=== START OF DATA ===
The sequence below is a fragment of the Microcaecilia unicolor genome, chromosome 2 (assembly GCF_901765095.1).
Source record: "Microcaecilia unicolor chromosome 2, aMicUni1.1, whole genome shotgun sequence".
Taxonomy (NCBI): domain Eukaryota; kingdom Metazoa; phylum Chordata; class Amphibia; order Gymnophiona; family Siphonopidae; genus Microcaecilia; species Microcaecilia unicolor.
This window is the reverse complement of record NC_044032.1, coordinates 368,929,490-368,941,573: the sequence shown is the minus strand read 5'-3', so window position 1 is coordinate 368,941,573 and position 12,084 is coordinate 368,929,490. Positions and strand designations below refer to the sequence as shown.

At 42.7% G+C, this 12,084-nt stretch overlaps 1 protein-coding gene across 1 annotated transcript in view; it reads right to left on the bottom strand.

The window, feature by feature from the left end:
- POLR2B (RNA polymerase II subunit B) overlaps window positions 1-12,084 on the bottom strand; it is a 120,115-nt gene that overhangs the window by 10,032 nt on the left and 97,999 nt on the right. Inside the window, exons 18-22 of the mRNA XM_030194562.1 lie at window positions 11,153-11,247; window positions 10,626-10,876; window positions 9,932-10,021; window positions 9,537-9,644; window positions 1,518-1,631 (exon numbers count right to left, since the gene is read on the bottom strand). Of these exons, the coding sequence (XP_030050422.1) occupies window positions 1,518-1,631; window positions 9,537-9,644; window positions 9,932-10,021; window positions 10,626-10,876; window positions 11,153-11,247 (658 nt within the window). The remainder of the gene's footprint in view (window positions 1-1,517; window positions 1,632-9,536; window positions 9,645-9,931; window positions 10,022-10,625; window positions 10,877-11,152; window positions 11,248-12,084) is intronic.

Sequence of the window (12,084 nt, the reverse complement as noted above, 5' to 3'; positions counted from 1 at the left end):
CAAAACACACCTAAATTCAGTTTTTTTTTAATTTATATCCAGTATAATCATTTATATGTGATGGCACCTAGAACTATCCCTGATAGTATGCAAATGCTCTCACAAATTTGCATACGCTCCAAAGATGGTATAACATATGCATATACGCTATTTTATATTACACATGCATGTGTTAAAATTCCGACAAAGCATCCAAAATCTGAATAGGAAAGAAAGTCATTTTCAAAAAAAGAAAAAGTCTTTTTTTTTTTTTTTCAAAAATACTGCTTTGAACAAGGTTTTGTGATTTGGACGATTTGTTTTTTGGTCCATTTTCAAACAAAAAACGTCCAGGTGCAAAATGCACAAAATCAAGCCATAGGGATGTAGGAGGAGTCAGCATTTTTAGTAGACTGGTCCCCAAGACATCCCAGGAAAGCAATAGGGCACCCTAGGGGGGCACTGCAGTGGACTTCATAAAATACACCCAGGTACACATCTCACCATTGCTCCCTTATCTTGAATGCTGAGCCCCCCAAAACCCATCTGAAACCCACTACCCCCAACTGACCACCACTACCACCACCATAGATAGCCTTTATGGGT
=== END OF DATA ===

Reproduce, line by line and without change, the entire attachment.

The sequence below is a fragment of the Microcaecilia unicolor genome, chromosome 2 (assembly GCF_901765095.1).
Source record: "Microcaecilia unicolor chromosome 2, aMicUni1.1, whole genome shotgun sequence".
Taxonomy (NCBI): domain Eukaryota; kingdom Metazoa; phylum Chordata; class Amphibia; order Gymnophiona; family Siphonopidae; genus Microcaecilia; species Microcaecilia unicolor.
This window is the reverse complement of record NC_044032.1, coordinates 368,929,490-368,941,573: the sequence shown is the minus strand read 5'-3', so window position 1 is coordinate 368,941,573 and position 12,084 is coordinate 368,929,490. Positions and strand designations below refer to the sequence as shown.

At 42.7% G+C, this 12,084-nt stretch overlaps 1 protein-coding gene across 1 annotated transcript in view; it reads right to left on the bottom strand.

The window, feature by feature from the left end:
- POLR2B (RNA polymerase II subunit B) overlaps window positions 1-12,084 on the bottom strand; it is a 120,115-nt gene that overhangs the window by 10,032 nt on the left and 97,999 nt on the right. Inside the window, exons 18-22 of the mRNA XM_030194562.1 lie at window positions 11,153-11,247; window positions 10,626-10,876; window positions 9,932-10,021; window positions 9,537-9,644; window positions 1,518-1,631 (exon numbers count right to left, since the gene is read on the bottom strand). Of these exons, the coding sequence (XP_030050422.1) occupies window positions 1,518-1,631; window positions 9,537-9,644; window positions 9,932-10,021; window positions 10,626-10,876; window positions 11,153-11,247 (658 nt within the window). The remainder of the gene's footprint in view (window positions 1-1,517; window positions 1,632-9,536; window positions 9,645-9,931; window positions 10,022-10,625; window positions 10,877-11,152; window positions 11,248-12,084) is intronic.

Sequence of the window (12,084 nt, the reverse complement as noted above, 5' to 3'; positions counted from 1 at the left end):
CAAAACACACCTAAATTCAGTTTTTTTTTAATTTATATCCAGTATAATCATTTATATGTGATGGCACCTAGAACTATCCCTGATAGTATGCAAATGCTCTCACAAATTTGCATACGCTCCAAAGATGGTATAACATATGCATATACGCTATTTTATATTACACATGCATGTGTTAAAATTCCGACAAAGCATCCAAAATCTGAATAGGAAAGAAAGTCATTTTCAAAAAAAGAAAAAGTCTTTTTTTTTTTTTTTCAAAAATACTGCTTTGAACAAGGTTTTGTGATTTGGACGATTTGTTTTTTGGTCCATTTTCAAACAAAAAACGTCCAGGTGCAAAATGCACAAAATCAAGCCATAGGGATGTAGGAGGAGTCAGCATTTTTAGTAGACTGGTCCCCAAGACATCCCAGGAAAGCAATAGGGCACCCTAGGGGGGCACTGCAGTGGACTTCATAAAATACACCCAGGTACACATCTCACCATTGCTCCCTTATCTTGAATGCTGAGCCCCCCAAAACCCATCTGAAACCCACTACCCCCAACTGACCACCACTACCACCACCATAGATAGCCTTTATGGGT